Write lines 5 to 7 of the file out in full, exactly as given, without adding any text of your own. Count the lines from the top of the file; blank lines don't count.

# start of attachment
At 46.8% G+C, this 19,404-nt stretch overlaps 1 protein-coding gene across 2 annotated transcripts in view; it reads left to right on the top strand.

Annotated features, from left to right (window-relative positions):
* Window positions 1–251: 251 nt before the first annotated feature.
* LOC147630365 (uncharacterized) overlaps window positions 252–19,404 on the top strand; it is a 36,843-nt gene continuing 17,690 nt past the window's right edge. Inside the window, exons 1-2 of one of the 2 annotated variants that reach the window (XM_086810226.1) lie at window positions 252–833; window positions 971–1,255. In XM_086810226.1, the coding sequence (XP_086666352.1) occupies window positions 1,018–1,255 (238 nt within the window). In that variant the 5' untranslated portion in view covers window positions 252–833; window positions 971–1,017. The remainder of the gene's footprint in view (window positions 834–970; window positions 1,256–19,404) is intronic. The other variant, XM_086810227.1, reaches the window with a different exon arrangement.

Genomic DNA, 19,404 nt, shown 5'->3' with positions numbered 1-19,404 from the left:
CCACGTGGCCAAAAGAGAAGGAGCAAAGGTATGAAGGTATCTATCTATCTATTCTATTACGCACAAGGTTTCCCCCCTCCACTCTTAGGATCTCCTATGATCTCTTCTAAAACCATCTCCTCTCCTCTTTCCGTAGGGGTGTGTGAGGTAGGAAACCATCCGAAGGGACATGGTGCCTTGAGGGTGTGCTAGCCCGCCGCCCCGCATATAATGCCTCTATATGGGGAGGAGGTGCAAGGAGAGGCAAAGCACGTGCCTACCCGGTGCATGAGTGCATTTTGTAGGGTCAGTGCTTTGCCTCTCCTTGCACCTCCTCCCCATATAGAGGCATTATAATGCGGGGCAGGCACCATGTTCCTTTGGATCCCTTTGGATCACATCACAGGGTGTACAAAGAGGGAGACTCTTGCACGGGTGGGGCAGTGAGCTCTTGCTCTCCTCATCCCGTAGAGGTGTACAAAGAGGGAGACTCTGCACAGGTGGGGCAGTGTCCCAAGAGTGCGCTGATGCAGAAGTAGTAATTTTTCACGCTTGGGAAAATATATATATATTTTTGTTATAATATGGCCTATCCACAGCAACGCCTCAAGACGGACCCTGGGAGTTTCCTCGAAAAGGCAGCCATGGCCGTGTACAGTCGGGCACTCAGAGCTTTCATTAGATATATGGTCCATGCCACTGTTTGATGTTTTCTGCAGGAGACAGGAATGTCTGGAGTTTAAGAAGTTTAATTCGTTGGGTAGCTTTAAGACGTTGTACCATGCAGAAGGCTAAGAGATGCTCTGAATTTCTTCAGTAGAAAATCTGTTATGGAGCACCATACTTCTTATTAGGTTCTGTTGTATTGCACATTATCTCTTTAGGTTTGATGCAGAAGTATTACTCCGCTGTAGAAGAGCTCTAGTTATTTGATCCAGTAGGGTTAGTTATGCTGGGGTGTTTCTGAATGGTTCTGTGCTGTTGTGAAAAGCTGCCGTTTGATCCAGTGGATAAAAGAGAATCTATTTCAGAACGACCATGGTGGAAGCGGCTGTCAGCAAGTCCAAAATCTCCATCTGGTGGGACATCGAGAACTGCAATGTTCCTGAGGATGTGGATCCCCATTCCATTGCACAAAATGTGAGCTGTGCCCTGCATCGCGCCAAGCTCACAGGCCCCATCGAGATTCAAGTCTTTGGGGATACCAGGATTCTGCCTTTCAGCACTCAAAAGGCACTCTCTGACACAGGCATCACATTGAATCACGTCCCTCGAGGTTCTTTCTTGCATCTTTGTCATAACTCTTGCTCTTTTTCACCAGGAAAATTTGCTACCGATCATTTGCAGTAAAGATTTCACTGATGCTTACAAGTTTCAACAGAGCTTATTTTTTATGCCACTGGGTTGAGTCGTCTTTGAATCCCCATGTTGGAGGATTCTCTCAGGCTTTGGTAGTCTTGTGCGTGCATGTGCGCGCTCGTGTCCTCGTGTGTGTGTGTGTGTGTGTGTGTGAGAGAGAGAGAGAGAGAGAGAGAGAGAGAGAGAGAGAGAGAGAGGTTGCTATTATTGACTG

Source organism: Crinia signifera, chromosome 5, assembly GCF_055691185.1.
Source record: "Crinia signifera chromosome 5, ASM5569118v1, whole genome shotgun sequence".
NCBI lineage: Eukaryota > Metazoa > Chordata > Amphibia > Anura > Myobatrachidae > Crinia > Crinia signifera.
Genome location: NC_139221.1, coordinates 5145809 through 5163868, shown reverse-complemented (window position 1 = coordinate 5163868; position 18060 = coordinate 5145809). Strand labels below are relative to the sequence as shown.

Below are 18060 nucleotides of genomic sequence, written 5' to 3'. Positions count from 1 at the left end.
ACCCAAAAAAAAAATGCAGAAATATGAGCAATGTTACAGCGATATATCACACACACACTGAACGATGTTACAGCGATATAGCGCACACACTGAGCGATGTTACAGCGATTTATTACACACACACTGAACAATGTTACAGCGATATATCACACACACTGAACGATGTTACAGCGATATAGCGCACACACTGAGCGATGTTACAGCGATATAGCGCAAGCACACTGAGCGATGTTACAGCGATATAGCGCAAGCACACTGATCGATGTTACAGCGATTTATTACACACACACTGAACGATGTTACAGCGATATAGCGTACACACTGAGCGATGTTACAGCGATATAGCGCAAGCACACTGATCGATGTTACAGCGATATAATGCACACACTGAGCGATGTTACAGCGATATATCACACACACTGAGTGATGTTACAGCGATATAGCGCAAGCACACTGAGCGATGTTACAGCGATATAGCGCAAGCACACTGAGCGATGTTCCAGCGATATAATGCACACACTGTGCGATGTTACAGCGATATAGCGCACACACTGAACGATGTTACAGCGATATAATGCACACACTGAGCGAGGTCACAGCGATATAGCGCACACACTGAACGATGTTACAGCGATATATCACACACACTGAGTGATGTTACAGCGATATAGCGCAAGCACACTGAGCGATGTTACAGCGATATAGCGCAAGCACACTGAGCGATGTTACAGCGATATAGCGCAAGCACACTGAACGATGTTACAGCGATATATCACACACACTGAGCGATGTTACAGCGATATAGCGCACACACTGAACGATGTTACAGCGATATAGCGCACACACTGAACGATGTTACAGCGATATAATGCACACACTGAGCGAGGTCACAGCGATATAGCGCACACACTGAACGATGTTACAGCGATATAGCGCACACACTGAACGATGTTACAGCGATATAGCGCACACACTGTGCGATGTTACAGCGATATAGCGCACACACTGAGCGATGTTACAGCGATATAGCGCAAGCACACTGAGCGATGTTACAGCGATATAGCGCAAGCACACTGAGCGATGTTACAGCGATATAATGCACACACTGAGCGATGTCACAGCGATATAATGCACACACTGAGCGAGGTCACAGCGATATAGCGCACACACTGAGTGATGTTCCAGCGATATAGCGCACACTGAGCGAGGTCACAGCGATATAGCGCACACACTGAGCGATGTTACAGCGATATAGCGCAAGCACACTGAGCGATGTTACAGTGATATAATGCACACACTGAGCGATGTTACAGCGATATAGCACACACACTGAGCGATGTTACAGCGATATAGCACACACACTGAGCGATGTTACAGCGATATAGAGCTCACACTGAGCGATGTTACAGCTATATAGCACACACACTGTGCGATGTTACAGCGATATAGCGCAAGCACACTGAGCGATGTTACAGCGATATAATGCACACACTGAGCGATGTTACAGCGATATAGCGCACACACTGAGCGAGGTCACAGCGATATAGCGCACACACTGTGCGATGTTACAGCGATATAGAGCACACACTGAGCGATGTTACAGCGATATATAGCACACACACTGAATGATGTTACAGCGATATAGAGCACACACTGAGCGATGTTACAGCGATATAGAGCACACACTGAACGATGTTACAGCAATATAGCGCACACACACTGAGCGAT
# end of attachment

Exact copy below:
Genomic DNA, 19,404 nt, shown 5'->3' with positions numbered 1-19,404 from the left:
CCACGTGGCCAAAAGAGAAGGAGCAAAGGTATGAAGGTATCTATCTATCTATTCTATTACGCACAAGGTTTCCCCCCTCCACTCTTAGGATCTCCTATGATCTCTTCTAAAACCATCTCCTCTCCTCTTTCCGTAGGGGTGTGTGAGGTAGGAAACCATCCGAAGGGACATGGTGCCTTGAGGGTGTGCTAGCCCGCCGCCCCGCATATAATGCCTCTATATGGGGAGGAGGTGCAAGGAGAGGCAAAGCACGTGCCTACCCGGTGCATGAGTGCATTTTGTAGGGTCAGTGCTTTGCCTCTCCTTGCACCTCCTCCCCATATAGAGGCATTATAATGCGGGGCAGGCACCATGTTCCTTTGGATCCCTTTGGATCACATCACAGGGTGTACAAAGAGGGAGACTCTTGCACGGGTGGGGCAGTGAGCTCTTGCTCTCCTCATCCCGTAGAGGTGTACAAAGAGGGAGACTCTGCACAGGTGGGGCAGTGTCCCAAGAGTGCGCTGATGCAGAAGTAGTAATTTTTCACGCTTGGGAAAATATATATATATTTTTGTTATAATATGGCCTATCCACAGCAACGCCTCAAGACGGACCCTGGGAGTTTCCTCGAAAAGGCAGCCATGGCCGTGTACAGTCGGGCACTCAGAGCTTTCATTAGATATATGGTCCATGCCACTGTTTGATGTTTTCTGCAGGAGACAGGAATGTCTGGAGTTTAAGAAGTTTAATTCGTTGGGTAGCTTTAAGACGTTGTACCATGCAGAAGGCTAAGAGATGCTCTGAATTTCTTCAGTAGAAAATCTGTTATGGAGCACCATACTTCTTATTAGGTTCTGTTGTATTGCACATTATCTCTTTAGGTTTGATGCAGAAGTATTACTCCGCTGTAGAAGAGCTCTAGTTATTTGATCCAGTAGGGTTAGTTATGCTGGGGTGTTTCTGAATGGTTCTGTGCTGTTGTGAAAAGCTGCCGTTTGATCCAGTGGATAAAAGAGAATCTATTTCAGAACGACCATGGTGGAAGCGGCTGTCAGCAAGTCCAAAATCTCCATCTGGTGGGACATCGAGAACTGCAATGTTCCTGAGGATGTGGATCCCCATTCCATTGCACAAAATGTGAGCTGTGCCCTGCATCGCGCCAAGCTCACAGGCCCCATCGAGATTCAAGTCTTTGGGGATACCAGGATTCTGCCTTTCAGCACTCAAAAGGCACTCTCTGACACAGGCATCACATTGAATCACGTCCCTCGAGGTTCTTTCTTGCATCTTTGTCATAACTCTTGCTCTTTTTCACCAGGAAAATTTGCTACCGATCATTTGCAGTAAAGATTTCACTGATGCTTACAAGTTTCAACAGAGCTTATTTTTTATGCCACTGGGTTGAGTCGTCTTTGAATCCCCATGTTGGAGGATTCTCTCAGGCTTTGGTAGTCTTGTGCGTGCATGTGCGCGCTCGTGTCCTCGTGTGTGTGTGTGTGTGTGTGTGTGAGAGAGAGAGAGAGAGAGAGAGAGAGAGAGAGAGAGAGAGAGAGGTTGCTATTATTGACTG

Source organism: Crinia signifera, chromosome 5, assembly GCF_055691185.1.